Cheerleading CricketYou may think “What’s some pompom shaking got to do with it?”. There are two versions of this answer. Firstly. if you hire a group of dancers who throw on a ra-ra skirt to jiggle pompoms of the football field, it won’t do very much at all. It will even raise eyebrows and have fans scratching their heads not understanding the correlation between football and cheerleaders. Done correctly, with a marketing and crowd engagement strategy in mind, it can do a lot, lot more: they become part of your brand, and the values that it stands for.

Let’s take the Miami Dolphins as an example. Their cheerleaders are gorgeous, talented, look friendly and approachable. Did I mention that their “Call Me Maybe” cover has over 20 million hits on Youtube? Or that their Facebook page has over 200,000 page likes and 32k followers on Twitter? That is an exact additional 10% online engagement for the football club overall. That is 10% more interaction, potential sales and sponsorship value which is nothing to turn your nose up to.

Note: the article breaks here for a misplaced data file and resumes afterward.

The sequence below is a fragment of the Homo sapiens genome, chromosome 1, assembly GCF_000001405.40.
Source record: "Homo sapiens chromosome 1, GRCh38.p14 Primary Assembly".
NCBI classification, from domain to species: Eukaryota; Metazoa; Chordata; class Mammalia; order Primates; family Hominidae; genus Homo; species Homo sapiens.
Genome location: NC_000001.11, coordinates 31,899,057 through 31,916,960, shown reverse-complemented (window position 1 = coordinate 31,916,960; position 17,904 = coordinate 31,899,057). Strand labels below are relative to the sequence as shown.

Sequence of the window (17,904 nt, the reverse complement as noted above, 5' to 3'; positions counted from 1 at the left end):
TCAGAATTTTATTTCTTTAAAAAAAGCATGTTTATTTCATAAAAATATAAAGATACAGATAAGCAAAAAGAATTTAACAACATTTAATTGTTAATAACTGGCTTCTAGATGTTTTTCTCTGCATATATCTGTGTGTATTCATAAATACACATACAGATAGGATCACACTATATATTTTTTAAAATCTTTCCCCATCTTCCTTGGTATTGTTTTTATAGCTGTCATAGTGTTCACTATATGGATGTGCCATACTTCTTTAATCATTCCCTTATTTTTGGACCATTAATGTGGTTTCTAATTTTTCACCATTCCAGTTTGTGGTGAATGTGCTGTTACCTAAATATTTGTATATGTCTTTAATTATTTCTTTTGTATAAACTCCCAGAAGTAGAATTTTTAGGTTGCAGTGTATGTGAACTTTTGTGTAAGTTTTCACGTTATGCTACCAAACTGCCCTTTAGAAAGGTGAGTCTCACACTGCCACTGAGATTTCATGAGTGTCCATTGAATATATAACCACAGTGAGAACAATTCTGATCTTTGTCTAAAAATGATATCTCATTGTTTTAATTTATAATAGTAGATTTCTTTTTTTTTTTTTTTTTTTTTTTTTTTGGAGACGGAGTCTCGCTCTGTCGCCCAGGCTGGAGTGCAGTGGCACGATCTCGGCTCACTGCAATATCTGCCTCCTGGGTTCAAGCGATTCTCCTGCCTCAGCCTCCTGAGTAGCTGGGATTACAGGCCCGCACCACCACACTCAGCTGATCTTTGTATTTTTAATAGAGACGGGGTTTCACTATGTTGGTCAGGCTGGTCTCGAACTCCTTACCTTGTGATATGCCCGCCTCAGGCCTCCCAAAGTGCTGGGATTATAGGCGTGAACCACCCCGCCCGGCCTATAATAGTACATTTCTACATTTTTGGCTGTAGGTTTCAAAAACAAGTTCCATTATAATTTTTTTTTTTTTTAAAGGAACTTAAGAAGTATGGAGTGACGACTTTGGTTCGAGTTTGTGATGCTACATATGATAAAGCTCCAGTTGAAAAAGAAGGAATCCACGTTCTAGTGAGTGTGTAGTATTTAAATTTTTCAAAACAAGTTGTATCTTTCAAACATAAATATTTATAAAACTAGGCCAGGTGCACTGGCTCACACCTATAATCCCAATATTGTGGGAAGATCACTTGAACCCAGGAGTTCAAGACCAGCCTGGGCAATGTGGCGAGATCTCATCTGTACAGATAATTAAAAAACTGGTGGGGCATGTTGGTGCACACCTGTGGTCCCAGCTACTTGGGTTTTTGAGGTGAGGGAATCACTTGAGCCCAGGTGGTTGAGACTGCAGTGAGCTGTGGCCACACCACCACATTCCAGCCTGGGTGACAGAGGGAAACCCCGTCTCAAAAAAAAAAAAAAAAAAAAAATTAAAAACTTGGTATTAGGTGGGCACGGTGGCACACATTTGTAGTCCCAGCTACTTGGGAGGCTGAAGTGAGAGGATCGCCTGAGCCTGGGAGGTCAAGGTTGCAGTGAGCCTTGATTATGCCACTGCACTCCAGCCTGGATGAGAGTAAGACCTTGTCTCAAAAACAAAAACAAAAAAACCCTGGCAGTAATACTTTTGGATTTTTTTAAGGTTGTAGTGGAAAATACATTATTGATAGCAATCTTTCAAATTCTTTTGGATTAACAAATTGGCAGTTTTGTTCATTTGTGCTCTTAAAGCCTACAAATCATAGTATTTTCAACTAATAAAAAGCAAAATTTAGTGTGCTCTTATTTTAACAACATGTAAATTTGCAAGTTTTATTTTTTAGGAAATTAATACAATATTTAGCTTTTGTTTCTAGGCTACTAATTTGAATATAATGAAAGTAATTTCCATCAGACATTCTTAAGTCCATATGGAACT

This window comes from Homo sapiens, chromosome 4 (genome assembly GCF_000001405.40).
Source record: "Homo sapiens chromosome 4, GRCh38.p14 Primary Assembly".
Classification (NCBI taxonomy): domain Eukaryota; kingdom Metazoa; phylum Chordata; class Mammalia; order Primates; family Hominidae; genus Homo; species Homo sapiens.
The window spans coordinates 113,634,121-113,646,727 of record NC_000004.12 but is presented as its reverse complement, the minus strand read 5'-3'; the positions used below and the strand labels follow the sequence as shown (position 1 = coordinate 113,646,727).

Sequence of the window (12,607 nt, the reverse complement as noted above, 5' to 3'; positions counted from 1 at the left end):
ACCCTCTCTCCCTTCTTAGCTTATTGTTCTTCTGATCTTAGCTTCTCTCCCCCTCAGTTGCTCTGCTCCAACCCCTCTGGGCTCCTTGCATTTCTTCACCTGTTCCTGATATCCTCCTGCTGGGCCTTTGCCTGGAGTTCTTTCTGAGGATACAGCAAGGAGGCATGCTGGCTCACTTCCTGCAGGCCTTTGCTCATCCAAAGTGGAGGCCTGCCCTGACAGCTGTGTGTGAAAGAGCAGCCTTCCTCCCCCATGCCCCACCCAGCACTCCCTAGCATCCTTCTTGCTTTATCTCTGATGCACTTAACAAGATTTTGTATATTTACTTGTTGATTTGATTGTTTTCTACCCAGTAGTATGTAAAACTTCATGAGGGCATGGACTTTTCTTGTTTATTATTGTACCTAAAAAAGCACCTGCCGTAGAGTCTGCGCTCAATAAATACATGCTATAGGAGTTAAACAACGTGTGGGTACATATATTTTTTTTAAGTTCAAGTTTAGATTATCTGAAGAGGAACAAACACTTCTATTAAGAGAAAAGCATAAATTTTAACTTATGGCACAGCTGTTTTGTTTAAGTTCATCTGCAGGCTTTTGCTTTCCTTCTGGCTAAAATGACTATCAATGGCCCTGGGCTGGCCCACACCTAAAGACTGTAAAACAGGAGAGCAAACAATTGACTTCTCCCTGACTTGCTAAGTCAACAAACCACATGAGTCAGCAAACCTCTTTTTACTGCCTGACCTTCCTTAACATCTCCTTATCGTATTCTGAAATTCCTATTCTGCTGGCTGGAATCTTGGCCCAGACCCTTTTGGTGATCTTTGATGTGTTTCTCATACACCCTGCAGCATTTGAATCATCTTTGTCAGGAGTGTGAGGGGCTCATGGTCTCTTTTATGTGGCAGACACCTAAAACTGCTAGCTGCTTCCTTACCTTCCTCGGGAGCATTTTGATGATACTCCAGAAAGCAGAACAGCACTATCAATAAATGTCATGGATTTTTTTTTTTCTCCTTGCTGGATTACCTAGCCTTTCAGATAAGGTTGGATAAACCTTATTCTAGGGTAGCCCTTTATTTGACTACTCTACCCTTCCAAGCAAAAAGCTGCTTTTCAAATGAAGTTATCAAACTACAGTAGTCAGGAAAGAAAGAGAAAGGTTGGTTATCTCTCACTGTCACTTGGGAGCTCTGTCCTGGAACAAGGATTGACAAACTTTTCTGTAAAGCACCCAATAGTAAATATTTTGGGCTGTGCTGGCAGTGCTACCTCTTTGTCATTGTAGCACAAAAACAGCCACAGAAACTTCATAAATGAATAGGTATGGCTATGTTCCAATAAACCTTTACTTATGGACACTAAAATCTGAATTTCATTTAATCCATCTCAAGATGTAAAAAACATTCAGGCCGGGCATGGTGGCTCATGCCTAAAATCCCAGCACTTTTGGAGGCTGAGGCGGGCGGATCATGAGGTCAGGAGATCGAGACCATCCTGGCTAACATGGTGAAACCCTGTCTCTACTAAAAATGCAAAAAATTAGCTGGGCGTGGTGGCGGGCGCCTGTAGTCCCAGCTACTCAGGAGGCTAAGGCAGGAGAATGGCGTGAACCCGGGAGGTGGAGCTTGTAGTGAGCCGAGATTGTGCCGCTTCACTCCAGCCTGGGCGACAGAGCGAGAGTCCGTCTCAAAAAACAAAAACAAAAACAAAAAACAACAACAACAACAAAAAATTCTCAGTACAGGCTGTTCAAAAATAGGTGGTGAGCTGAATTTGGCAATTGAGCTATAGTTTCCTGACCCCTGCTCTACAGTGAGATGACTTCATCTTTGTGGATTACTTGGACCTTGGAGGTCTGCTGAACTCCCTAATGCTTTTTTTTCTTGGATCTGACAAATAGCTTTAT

Everyone knows the Dallas Cowboys Cheerleaders – they are the epitome of Cheerleading royalty and they set the standards of professional cheerleading since the 1970s : every cheerleading team aspires to be like them (and some manage better than others). Americans do it best, so what is it exactly about these american Sirens that make them so superior to the standards we’ve seen in the UK/ EU?

Firstly, it is essential to understand that there are three worlds of cheerleading. Yes, you read correctly: THREE.

Professional Cheerleaders - those that belong to a professional sports team, and mostly perform pro cheer dance style

Varsity Cheerleaders - cheerleaders belonging to an educational institution such as college or high school, performing mostly sideline entertainment including acrobatics and can also be competitive teams in national and international cheerleading championships